It is not often I get to see a species of mammal in Manitoba that I have never seen before but this “sik sik”, a.k.a Arctic Ground Squirrel was a first for me. This species reaches the southern limit of their distribution at the north bank of the Seal River and are hence not found in Churchill. They were easy to see around the Seal River Heritage Lodge.
Although always a treat, this year the Beluga put on a particularly excellent show, swimming close to shore on a near daily basis. The following series of four photos shows some of their antics near the surface (the darker animal in the last photo is a youngster)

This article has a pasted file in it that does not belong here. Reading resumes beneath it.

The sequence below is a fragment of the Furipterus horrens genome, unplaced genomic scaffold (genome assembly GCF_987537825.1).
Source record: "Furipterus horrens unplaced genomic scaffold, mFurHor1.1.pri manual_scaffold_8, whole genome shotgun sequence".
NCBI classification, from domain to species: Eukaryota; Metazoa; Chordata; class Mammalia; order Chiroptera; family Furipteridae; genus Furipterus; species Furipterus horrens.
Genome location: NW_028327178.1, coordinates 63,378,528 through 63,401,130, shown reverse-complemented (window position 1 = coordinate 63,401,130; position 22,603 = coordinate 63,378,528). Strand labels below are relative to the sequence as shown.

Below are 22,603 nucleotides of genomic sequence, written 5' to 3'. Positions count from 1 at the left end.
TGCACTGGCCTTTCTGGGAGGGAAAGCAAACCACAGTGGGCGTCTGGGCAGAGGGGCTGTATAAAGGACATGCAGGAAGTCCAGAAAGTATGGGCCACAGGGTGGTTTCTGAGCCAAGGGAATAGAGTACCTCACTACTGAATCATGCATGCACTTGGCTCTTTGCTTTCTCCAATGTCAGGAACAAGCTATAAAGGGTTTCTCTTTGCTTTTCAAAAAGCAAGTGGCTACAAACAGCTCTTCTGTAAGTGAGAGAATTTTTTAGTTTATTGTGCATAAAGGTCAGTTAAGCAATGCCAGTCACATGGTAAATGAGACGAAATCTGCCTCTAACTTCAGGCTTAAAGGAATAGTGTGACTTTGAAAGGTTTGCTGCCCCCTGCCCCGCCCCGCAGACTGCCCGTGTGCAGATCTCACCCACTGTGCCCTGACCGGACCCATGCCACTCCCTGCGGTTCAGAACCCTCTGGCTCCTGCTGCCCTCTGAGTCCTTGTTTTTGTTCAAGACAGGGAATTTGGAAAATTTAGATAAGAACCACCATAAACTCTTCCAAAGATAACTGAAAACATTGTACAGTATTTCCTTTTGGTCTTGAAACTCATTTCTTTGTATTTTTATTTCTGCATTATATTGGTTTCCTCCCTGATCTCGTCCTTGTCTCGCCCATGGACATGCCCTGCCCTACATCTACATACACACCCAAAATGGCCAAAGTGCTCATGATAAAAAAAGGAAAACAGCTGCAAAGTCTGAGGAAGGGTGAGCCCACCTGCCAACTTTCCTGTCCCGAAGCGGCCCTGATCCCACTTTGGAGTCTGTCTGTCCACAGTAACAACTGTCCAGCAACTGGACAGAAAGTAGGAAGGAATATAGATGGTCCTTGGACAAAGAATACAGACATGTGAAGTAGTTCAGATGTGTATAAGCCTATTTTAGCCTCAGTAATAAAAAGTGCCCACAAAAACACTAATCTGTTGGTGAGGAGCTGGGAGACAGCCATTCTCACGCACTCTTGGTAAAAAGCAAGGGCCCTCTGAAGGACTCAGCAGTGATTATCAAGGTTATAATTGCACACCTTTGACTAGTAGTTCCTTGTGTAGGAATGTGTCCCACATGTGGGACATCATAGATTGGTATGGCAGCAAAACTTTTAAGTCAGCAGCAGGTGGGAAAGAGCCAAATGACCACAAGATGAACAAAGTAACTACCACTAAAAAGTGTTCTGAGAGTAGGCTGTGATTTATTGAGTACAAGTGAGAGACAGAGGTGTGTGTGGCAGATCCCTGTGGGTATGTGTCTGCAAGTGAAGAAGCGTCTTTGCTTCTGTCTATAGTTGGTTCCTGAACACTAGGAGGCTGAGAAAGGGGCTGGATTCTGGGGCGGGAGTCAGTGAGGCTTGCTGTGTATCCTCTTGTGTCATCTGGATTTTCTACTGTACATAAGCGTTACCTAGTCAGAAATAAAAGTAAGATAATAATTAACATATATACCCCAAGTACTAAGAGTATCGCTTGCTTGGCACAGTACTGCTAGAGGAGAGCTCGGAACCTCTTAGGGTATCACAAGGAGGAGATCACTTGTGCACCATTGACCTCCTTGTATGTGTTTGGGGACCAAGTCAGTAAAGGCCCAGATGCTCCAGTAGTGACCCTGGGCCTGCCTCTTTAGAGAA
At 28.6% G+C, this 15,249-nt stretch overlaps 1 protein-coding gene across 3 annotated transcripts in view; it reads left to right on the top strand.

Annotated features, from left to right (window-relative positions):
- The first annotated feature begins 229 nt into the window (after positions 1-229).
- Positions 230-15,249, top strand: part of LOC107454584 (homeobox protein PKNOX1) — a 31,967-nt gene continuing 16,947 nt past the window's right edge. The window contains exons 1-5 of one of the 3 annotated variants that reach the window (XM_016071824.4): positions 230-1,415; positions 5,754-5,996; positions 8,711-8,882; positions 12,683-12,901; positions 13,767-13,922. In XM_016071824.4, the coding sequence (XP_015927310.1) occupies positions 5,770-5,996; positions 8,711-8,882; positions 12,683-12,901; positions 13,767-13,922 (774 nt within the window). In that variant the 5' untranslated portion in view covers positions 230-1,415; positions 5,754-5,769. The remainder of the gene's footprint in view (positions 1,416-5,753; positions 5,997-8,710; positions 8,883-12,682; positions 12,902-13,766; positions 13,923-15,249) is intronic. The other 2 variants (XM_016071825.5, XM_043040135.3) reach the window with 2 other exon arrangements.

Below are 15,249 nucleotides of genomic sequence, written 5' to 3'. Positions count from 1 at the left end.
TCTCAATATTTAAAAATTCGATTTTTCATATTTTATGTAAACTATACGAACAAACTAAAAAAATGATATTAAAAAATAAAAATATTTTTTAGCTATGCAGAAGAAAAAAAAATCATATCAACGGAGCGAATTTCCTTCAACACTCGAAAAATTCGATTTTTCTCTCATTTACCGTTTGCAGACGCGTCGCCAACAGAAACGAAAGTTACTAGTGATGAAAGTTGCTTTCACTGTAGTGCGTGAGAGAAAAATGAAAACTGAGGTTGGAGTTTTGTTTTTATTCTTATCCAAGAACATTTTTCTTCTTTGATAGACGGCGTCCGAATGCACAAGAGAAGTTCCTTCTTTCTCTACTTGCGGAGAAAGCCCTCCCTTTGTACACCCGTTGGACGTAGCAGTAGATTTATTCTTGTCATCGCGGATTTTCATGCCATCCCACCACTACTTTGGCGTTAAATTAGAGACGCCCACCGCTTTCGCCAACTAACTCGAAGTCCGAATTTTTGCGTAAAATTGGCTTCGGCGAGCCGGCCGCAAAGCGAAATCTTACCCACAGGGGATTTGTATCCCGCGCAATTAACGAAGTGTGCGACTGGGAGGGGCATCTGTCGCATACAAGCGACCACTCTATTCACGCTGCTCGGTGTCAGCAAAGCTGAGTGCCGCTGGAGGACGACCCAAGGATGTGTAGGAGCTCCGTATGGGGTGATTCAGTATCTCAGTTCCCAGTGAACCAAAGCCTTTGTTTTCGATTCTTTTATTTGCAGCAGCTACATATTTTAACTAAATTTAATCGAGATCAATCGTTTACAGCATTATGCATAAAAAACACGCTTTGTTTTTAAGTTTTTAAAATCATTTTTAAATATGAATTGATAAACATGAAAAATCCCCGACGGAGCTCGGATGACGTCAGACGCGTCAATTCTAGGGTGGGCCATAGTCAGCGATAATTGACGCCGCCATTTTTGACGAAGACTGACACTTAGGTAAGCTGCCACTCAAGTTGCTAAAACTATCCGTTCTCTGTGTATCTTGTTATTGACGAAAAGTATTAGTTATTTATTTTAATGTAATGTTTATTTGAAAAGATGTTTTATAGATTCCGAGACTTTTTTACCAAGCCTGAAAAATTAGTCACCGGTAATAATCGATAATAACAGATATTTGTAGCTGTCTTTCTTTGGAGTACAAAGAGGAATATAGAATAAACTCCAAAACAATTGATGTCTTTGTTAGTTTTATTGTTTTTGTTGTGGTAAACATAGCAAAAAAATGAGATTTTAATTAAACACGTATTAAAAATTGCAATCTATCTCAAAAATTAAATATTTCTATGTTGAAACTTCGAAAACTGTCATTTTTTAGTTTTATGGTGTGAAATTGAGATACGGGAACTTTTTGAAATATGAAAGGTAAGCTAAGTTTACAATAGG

Along the coast, one sees lots of Parasitic Jaeger. I found it intriguing that I would see only Long-tailed Jaeger at inland tundra sites, whereas the larger and more robust Parasitic Jaegers dominated the coastal strip. It will be very interesting to see how the distribution of these species falls out when we complete the Manitoba Breeding Bird Atlas (Www.birdatlas.mb.ca). You can study the differences between these two species by comparing these photos below with the Long-tailed Jaeger photos in my previous post.
Many waterfowl utilize the coastal strip too – here are a handful: a flock of White-winged Scoters, a female Black Scoter, Long-tailed Duck, Greater Scaup, Common Eider with young and a young Northern Pintail.
Hope you enjoyed this brief addition to the previous posts of Manitoba’s northern birds!